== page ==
Kara Sidener: Certainly. The InfraGard Program is actually one of our longest running most formalized outreach programs that we have to be in touch with folks that are in the private sector. It actually started in the mid 90’s in one of our smaller field offices in the mid west, and cyber was really evolving for us and changing from being traditional criminal investigations, what we more commonly see now that is handled by the Internet Crime Complaint Center. Our typical criminal cyber activities are Nigerian scams, emails that you might get that say if you pay just this much money, you’ll get this much more money back, and your relatives that are overseas need help. As things were changing from that dynamic to really the information contained on networks of our companies in the US, our clear defense contractors, that being the target. So it was transitioning from the computer being the tool to commit the crime to the computers and what they house on their networks being the targets. And we really wanted to get out to the private sector and ask the subject matter experts there and ITs to help us get our arms around cyber as it was really evolving. Headquarters got wind of this effort and said this is something we should be doing at a national level, engaging with the private sector, because you are the owners and operators of a lot of things that we either are working with other agencies to protect or that we end up investigating because something bad unfortunately has happened at an organisation or entity. So it rolled out to all of our field offices as the InfraGard Program, housed in the National Infrastructure Protection Center with a focus on looking at those cyber threats that we were facing. After 9/11, that mission expanded to look at physical threats and cyber threats. So pretty much all threats, all hazards, if you will. Because if it doesn’t fall in one of those two categories, those are pretty broad areas that are probably not as significant of an issue for us. And of course, DHS was stood up and they actually took that infrastructure protection center with them. We retained the InfraGard Program, thereby giving us a natural reason to keep that relationship with DHS and their office of infrastructure protection so that we could be in locked step with them. Investigative agencies, them looking more from the protective side of the house and looking at the threats to critical infrastructure. And it really did kind of broaden to address what those critical infrastructure sectors are as defined by presidential policy decision directives and we try to mirror those sectors. It has grown to be today an individual member organization of over 40,000 people nationwide. So it’s not a company or a position-based membership, if you will. Individuals who are enrolled in both the public and private sectors that are interested in protecting critical infrastructure can volunteer to join to be part of InfraGard. And the InfraGard Program has also evolved in the sense that the membership decided that they wanted to give themselves a little bit more flexibility to do things and made themselves a 501C3 organization. So they’re organized by chapters around the country that are affiliated with the FBI field office that is within their geographic territory. And each one of those chapters are their own non profits and they enjoy the special relationship with the FBI that no other real outreach member organization has just because of its origin. The FBI agrees to vet the members who want to join, the individuals who volunteer to join InfraGard, and we provide security risk assessments of individuals to determine their suitability to be part of the InfraGard program. And we do that for two reasons: One is to establish a baseline level of trust among all the members so they know that their peers sitting next to them in these forums have gone through the same screening so that they can feel comfortable when they’re sitting and talking about threats that they’ve seen or best practices that they want to share within their sector or their industry that the person sitting next to them has also gone through that same vetting process. And two, we afford members access to a secure portal where we post intelligence products. They’re unclassified, some of them are for official use only or law enforcement sensitive, but they’re not generally available to the public. So they have the ability to log in and see intelligence bulletins from the FBI and DHS or one thing that we call a flash report; FBI leads and alert systems that provides indicators for cyber threats that allows those members to then use that information to better protect their assets. So long way of coming around to say that InfraGard has grown over the last 20 years and really is at its heart, a two-way sharing information platform between critical infrastructure owners and operators in the FBI to better protect those assets.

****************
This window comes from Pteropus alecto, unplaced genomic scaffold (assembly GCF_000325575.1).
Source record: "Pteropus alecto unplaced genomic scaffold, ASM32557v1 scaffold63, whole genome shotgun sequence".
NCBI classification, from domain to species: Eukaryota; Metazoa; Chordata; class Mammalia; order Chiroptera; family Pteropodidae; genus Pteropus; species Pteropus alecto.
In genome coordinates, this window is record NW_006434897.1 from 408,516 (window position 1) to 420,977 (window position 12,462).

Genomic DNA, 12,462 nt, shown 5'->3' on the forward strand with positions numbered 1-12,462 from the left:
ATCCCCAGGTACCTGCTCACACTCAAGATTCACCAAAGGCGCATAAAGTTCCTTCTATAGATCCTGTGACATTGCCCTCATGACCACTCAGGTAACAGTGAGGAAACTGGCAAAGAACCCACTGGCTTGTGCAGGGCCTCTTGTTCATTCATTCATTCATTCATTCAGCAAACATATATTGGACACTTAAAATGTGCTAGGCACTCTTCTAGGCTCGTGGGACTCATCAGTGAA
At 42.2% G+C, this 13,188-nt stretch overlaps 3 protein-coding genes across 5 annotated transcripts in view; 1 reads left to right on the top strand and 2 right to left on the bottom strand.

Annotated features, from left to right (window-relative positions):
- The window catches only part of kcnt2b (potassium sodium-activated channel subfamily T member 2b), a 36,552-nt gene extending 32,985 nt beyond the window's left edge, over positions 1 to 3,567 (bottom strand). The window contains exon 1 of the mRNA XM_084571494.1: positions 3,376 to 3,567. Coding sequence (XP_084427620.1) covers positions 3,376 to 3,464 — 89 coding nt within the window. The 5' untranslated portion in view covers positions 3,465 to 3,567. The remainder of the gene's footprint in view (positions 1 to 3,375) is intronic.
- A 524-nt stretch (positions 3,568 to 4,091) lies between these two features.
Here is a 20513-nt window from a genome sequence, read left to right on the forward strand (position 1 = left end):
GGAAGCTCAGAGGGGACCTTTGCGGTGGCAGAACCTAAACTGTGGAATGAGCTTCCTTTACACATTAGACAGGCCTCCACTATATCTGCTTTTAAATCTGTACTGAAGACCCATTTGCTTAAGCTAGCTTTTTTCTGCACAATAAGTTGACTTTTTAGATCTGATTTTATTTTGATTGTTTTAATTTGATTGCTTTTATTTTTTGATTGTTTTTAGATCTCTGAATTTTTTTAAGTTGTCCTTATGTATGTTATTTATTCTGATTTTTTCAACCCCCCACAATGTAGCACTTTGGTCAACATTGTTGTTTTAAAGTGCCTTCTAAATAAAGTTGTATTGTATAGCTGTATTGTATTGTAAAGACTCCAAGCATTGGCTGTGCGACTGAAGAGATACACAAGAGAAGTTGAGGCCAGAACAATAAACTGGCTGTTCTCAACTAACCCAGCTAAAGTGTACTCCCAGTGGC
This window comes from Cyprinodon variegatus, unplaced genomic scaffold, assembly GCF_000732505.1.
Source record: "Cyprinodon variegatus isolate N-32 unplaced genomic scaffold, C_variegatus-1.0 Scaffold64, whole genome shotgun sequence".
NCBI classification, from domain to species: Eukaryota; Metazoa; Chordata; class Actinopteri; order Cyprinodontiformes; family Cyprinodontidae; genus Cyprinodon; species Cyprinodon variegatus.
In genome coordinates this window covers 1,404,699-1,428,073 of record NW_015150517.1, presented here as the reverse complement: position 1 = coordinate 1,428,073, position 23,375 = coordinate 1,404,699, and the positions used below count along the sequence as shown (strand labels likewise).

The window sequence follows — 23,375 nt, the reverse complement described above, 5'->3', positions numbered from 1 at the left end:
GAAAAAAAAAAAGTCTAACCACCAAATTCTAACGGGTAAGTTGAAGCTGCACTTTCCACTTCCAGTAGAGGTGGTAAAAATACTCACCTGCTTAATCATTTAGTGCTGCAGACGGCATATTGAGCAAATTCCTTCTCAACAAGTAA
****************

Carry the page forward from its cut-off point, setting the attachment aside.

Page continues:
John W. Simek: Well, Kara, I know in my prior career, I worked for Mobiloil and I was very familiar with what InfraGard is. But I’m sure our listeners though – could you tell them a little bit more details about who can join InfraGard or if you want to add anything more to it which is certainly, you said previously?